Testing the adequacy of privacy protection: How will the EU enforce its directive?Law Faculty Publications
Date of this Version2-1-1999
Document TypeJournal Article
Abstract[Extract] The European Union's privacy directive' adopts high standards regarding the protection of personal data. Article 25 effectively requires its trading partners to do the same. With many countries unable to match these standards, there has been much speculation about how and when the EU will enforce these requirements. At the close of 1998, the EU released an interesting final report. It received little publicity but indicates the EU is taking tentative steps towards enforcing the directive. It also highlights the difficulties involved. The report is titled "Application of a Methodology Designed to Assess the Adequacy of the Level of Protection of Individuals with regard to Processing Personal Data: Test of the method on Several Categories of Transfer".' It was produced by the University of Edinburgh and compiled by four international experts in privacy law: Charles Raab, Colin Bennett, Robert Gellman and Nigel Waters. Six countries were selected for the tests: Australia, Canada, China (Hong Kong), Japan, New Zealand and the United States of America. In each case, the transfer of five categories of personal data were studied and conclusions drawn, not only about the adequacy of the protection but also about the assessment methodology. The authors appear to have based their review on actual or typical data transfers, supplemented with hilothetical facts. Confidentiality is respected by the use of fictitious names. This article will summarise each of the reviewed transfers to Australia.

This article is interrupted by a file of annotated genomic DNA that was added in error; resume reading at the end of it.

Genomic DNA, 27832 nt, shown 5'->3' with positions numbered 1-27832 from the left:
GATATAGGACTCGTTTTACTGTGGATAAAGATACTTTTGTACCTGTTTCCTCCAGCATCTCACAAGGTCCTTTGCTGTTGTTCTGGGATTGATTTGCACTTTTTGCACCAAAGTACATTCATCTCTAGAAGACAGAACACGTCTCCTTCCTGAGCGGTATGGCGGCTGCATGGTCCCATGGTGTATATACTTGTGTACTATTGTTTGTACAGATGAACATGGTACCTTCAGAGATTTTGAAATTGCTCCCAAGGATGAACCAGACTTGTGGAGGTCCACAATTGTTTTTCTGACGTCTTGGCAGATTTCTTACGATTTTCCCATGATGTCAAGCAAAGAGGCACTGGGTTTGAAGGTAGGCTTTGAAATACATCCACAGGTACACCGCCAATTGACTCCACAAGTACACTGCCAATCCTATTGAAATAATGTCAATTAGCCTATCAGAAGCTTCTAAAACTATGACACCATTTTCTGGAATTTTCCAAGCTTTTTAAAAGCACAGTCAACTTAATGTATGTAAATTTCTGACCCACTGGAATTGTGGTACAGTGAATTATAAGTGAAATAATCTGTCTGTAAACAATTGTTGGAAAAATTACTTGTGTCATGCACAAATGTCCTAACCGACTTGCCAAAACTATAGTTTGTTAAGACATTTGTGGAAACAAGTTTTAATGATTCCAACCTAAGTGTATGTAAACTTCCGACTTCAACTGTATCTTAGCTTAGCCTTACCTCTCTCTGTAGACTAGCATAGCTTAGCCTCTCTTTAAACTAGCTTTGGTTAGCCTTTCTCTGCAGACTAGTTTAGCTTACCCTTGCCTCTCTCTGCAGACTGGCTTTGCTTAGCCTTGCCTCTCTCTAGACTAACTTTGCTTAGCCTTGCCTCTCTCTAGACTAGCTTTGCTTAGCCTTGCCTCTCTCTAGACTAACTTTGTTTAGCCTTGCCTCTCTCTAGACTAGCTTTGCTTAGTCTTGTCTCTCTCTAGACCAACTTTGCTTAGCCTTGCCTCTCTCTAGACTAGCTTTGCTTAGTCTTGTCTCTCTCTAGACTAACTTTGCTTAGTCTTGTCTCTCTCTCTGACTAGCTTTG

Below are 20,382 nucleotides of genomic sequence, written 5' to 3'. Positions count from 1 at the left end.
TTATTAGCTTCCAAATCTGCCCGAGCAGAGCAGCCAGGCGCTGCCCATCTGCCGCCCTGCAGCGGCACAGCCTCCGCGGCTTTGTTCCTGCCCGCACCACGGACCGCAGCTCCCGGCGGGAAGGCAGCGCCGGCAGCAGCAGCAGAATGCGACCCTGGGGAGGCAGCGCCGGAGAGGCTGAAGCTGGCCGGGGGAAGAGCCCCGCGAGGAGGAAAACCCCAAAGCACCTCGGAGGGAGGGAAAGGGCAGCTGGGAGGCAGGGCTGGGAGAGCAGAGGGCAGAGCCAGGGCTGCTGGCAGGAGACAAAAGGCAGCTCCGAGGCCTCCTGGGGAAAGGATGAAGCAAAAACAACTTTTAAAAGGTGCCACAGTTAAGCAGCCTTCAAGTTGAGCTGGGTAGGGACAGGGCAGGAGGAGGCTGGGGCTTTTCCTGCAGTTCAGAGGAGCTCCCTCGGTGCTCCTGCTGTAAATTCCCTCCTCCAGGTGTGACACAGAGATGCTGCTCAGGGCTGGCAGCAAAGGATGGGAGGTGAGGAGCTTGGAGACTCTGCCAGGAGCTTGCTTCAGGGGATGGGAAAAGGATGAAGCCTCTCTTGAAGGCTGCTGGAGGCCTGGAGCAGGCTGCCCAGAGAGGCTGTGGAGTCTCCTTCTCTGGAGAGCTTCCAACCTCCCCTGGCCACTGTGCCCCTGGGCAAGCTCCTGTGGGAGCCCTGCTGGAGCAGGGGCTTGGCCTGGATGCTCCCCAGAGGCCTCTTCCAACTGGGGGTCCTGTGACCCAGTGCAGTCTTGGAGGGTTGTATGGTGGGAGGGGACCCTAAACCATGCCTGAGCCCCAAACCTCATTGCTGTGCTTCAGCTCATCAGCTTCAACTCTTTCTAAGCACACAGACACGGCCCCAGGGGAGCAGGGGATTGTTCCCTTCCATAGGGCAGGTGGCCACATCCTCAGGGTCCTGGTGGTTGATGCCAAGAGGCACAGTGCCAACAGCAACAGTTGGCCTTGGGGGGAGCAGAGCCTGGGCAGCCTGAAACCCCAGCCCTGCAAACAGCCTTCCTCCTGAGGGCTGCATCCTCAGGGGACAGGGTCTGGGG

Citation InformationJay Forder. "Testing the adequacy of privacy protection: How will the EU enforce its directive?" (1999)
Available at: http://works.bepress.com/jay_forder/22/